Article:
Notes: Leadoff woes; Devers improving

August 11th, 2020

BOSTON -- In some ways, the Red Sox have been able to withstand the loss of Mookie Betts.

This has been particularly true with defense in right field, where and have both made sensational catches and strong throws.

Verdugo and Pillar have also had their moments offensively.

However, there is one place the Sox seem lost without Betts. And it's at the top of their batting order.

For the past five seasons, Betts was the primary leadoff hitter, and he put up superstar numbers. At this point, the Red Sox would settle for something close to league average.

Through the Sox's first 16 games, manager Ron Roenicke's leadoff breakdown went like this: seven starts for ; four for Pillar; three for ; two for Verdugo. The numbers? A slash line of .119/.203/.149 with four runs, two doubles, no homers and two RBIs in 75 plate appearances.

After inserting Verdugo into that spot on Saturday and Sunday and Pillar there on Monday, Benintendi was back up top on Tuesday.

Benintendi's struggles have been more pronounced than anyone on the team. He entered the night 2-for-36 on the season, and one of the hits was a bunt.

Why go back to Benintendi at leadoff against a righty before he emerges from his slump instead of Verdugo?

"Just still switching them off and trying to figure out where one belongs versus another," said Roenicke. "They both, I think, would probably prefer hitting second, so it's kind of switching them off there. But also looking at pinch-hit situations on where we think if we do make a switch with a pinch-hitter where that fits better."

What makes Roenicke think they'd both prefer to hit second?

"Conversations with them," said Roenicke. "Some guys just feel better [in certain spots]. I don't know if it's always success driven. I think when you have big success no matter where you're at, you feel better in that situation and want to do it.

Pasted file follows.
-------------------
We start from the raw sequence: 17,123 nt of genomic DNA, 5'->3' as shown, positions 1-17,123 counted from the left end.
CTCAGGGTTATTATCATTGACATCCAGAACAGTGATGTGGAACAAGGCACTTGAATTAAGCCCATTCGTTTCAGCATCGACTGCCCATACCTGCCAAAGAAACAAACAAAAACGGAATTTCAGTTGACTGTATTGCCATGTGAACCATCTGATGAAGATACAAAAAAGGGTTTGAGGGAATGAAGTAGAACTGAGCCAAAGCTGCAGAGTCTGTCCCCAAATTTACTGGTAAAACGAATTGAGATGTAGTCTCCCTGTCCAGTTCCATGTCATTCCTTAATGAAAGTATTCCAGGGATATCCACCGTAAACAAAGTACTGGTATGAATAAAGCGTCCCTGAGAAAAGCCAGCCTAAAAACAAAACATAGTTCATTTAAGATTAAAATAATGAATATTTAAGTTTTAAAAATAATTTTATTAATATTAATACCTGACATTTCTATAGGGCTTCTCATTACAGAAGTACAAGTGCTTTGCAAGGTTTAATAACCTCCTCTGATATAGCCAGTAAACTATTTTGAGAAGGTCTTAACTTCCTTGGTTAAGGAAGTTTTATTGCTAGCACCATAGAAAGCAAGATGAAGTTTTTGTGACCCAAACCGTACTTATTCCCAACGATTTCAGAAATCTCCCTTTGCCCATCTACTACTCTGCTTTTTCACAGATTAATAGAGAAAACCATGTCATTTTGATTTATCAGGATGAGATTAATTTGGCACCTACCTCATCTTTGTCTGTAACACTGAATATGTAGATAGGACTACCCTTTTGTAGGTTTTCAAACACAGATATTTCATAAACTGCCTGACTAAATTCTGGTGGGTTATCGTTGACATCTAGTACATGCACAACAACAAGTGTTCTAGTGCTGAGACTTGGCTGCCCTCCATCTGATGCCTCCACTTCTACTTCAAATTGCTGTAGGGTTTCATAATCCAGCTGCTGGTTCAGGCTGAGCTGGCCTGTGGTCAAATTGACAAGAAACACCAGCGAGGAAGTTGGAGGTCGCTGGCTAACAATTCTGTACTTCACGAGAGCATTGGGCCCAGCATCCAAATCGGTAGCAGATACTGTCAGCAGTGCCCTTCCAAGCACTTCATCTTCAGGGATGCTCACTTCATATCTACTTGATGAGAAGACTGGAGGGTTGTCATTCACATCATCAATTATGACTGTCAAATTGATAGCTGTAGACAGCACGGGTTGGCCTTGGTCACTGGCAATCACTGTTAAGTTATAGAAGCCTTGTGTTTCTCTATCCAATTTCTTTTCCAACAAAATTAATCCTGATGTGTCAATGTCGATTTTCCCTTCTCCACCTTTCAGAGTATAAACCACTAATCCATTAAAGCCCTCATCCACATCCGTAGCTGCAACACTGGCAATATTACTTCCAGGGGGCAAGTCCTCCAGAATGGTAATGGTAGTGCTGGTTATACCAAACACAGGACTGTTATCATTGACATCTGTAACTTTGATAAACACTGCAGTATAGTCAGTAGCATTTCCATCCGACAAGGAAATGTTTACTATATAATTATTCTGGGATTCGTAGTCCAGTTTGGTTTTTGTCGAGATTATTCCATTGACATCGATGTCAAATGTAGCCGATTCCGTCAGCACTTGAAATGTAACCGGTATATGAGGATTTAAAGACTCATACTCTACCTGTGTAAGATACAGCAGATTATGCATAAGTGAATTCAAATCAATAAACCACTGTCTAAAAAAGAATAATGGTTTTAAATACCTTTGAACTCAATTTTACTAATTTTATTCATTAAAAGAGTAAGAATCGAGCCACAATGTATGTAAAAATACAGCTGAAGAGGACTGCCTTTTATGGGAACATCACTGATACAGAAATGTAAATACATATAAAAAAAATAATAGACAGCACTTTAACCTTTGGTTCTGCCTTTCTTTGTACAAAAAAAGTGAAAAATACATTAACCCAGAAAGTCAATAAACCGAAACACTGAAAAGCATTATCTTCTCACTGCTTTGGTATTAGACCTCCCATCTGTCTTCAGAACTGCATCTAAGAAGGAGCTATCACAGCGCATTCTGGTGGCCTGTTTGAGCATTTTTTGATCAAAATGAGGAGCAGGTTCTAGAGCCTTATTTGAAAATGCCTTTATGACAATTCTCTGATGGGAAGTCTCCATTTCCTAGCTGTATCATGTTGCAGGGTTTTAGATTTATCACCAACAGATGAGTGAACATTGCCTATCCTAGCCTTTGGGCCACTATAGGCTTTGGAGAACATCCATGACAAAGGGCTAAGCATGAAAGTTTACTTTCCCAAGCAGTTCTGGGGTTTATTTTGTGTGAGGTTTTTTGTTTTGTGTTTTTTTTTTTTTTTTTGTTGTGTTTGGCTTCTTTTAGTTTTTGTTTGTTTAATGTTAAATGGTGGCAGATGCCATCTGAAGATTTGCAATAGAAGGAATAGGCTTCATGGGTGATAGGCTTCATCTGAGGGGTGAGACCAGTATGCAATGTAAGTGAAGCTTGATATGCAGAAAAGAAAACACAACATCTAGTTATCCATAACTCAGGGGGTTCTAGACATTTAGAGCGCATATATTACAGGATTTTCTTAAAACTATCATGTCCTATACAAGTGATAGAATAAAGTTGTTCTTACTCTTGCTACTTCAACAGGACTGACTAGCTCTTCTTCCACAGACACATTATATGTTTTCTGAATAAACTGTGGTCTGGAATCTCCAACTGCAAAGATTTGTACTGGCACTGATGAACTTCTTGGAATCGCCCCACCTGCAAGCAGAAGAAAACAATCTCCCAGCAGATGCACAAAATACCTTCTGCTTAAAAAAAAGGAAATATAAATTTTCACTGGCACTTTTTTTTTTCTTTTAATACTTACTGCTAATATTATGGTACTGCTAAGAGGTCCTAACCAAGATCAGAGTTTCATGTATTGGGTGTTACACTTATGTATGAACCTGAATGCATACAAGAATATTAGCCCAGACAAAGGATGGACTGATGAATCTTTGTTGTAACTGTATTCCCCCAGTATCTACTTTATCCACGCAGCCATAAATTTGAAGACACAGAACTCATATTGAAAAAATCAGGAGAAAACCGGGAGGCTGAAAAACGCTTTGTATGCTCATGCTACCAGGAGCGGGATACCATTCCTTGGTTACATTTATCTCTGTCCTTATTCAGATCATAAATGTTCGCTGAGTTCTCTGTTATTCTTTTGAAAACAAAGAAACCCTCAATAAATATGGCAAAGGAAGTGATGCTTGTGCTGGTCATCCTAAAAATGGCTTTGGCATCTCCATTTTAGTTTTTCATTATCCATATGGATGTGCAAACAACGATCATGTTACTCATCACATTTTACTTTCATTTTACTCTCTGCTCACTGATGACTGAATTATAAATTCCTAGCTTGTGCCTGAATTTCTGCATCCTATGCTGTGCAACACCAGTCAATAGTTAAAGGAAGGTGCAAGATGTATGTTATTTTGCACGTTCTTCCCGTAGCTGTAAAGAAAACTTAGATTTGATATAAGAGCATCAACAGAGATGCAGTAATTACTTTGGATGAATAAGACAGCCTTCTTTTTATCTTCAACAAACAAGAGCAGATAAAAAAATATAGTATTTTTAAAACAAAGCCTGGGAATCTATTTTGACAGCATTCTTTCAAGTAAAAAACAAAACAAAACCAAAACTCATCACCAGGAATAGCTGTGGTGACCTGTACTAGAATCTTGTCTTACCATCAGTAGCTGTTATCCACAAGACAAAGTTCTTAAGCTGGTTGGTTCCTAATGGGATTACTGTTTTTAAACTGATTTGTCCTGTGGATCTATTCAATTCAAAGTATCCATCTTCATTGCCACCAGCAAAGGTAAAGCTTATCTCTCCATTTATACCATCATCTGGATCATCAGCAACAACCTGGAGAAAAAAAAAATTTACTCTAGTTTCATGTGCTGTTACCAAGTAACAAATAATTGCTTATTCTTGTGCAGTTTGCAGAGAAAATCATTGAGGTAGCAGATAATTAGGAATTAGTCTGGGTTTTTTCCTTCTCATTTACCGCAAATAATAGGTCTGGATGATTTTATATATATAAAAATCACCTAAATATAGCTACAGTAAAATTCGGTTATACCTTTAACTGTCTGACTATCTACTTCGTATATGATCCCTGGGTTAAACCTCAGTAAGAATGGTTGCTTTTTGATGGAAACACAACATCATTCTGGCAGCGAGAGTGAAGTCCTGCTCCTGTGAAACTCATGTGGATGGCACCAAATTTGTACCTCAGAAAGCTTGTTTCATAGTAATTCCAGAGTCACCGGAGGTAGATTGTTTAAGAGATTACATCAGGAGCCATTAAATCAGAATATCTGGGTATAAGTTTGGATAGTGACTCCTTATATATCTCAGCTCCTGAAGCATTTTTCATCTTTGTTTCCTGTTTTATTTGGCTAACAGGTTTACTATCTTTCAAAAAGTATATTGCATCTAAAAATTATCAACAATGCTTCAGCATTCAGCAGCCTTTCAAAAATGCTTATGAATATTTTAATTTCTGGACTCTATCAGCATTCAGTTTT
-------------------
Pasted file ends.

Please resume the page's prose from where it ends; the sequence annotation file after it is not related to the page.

"Neither one of them have told me they don't want to lead off. It's just, when you talk to somebody about their preferences and where they're more comfortable, hitting second you get to watch kind of a batter ahead of you and what goes on. Sometimes that's important to you. It's just the success you've had in the past, and probably where you've been used most in the past always makes a difference."

Devers getting better
For the second straight day, Red Sox third baseman was out of Boston's lineup with a sore left ankle. However, he demonstrated enough improvement that there's a chance he could be back in there on Wednesday.

"Pretty good," said Roenicke. "Went out and did some hitting in the cage, took some ground balls today, ran a little bit. So he's doing way better. We weren't quite sure where he was going to be at after last night, but a lot better today."

There was even better news with first baseman , who was back in the lineup after being unavailable to pinch-hit on Monday due to left knee soreness.

"He's got a big, strong body that has just taken a beating. So when he's good, he can be great for a week and then all of a sudden we need to rest him or he could be good for two days and we need to rest him," Roenicke said. "It's not a daily conversation, but it's something that's there that we need to talk to him constantly about."

Stock exchange
The Red Sox made yet another move to replenish their overworked bullpen on Tuesday, recalling righty from their alternate training site in Pawtucket, R.I., and optioning lefty .

Stock had some positive results for the Padres in 2018, notching a 2.50 ERA in in 32 games. Last season, he posted a 10.13 ERA in 10 games with San Diego.

"I know he's got big velo, he's got big stuff," said pitching coach Dave Bush. "He's had some success in the past and has also had some times where he hasn't been [successful]. There's an injury history there, too. From what I've heard, the last couple weeks he's been really good down there. Velo was up, stuff was good and he has some Major League experience. He's a guy we can bring up and plug in right away."